Food delivery is not a glamorous business, it’s about doing things right, every day. Bengaluru-based food tech firm Swiggy has done just that. After raising $1.25 billion in funding in July in a round led by SoftBank, the seven-year-old firm plans to double down on its core business of food delivery, grow inorganically, and invest aggressively in newer businesses. Over the past year, Swiggy has diversified into pick-up-and-drop service, Swiggy Genie, and the e-grocery delivery segment with its Instamart offering. It also operates a subscription-based grocery delivery service, SuprDaily. Founded by Sriharsha Majety, Nandan Reddy and Rahul Jaimini (who left the company last year), Swiggy began operations in Bengaluru’s upscale neighbourhood of Koramangala with around six delivery executives and 25 restaurants on its platform. Today, it connects Indian consumers to over 1,50,000 restaurant partners and stores across 500 cities.
Sriharsha Majety: We are three cofounders — Nandan, Rahul and me. Nandan and I were working together before Swiggy, and Rahul joined us just in time for the Swiggy launch. When I came back from the U.K., I didn’t have a specific plan. I dabbled with a bunch of ideas that were going nowhere. That’s when I started talking to Nandan, who was exiting a start-up that he had done at that time. It happened to be his second start-up. We started jamming about opportunities in e-commerce. We kind of naively agreed that consumer commerce was already a taken opportunity because Amazon, Flipkart, etc were really very big.
We thought we would build a shovel for the gold rush. Logistics was a nice shovel and we kind of sketched out that idea and that became Bundl. We tried to help small-and-medium e-commerce sellers with logistics. We dabbled with that idea for about 10-11 months, before deciding to shut that down. That was probably the best decision we made over the last 10 years.
Since we were in the logistics space we started thinking about other ideas as well. We got excited about urban logistics, the formative nature of Swiggy. It didn’t start by saying food delivery was broken, let’s fix it. It was let’s build an ultra-efficient urban logistics solution and see if we can build anything on top of it.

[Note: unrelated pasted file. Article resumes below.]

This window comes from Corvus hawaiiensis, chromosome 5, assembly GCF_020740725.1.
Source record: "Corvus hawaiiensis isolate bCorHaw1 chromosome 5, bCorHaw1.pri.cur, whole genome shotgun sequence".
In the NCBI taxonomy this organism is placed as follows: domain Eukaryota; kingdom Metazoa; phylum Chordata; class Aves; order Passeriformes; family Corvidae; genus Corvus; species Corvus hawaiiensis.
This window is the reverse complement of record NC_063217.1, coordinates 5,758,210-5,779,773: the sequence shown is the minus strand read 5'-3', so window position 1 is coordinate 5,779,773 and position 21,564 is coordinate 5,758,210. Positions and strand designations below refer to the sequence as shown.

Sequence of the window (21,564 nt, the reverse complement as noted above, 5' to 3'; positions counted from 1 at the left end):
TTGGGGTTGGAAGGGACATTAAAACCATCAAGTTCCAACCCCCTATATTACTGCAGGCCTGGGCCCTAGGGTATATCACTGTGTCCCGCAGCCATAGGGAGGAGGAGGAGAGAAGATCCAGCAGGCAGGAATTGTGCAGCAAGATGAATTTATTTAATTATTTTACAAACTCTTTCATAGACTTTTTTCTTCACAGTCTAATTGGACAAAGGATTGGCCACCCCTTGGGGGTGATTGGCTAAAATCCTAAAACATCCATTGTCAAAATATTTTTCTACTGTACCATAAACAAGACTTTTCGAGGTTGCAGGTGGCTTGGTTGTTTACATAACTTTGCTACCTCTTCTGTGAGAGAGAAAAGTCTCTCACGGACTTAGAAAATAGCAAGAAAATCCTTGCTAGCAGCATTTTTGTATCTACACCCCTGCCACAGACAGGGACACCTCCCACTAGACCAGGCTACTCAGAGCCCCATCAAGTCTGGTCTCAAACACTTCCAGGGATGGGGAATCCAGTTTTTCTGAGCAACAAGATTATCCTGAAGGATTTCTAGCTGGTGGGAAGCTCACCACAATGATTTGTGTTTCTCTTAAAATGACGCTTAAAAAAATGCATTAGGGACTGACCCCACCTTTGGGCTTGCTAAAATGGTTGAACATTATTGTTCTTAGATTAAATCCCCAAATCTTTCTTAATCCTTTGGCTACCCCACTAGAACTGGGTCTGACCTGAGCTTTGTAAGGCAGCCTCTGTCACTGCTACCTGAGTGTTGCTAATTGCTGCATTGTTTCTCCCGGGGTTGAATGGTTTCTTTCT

We started on a very small scale in Koramangala (Bengaluru) with just 15-20 restaurants and five-six delivery partners. We picked only the good restaurants that didn’t deliver or had a problem with delivery. We went ahead and partnered with some and in cases where they didn’t want to partner, we just bought their food, took photos at home and listed them. For some of these guys we weren’t even charging a commission. Until April 2015, or eight-nine months of starting, we didn’t have any mobile app, it was just a website.
In the beginning, we would go out to Jyoti Nivas College road (in Koramangala, Bengaluru) — a peak restaurant area — and give pamphlets to people visiting the restaurants. It was a bit weird and it didn’t take-off too much. Luckily I had a friend in Flipkart… I requested a bunch of companies in Koramangala through connections to see if they can spread the word and put it in their internal email list. On day three, this friend put out an e-mail on an internal group in Flipkart, where people share stuff, and suddenly we had 35 people looking at our website. We were like WOW, this is big! After that some of them became repeat users and helped spread the word. Once restaurants realised we were doing a decent job in service and they were losing out this business otherwise, they started asking us for hundreds of pamphlets, and pushed it hard to their customers. That kind of drove the flywheel somehow.
Make Or Break Moment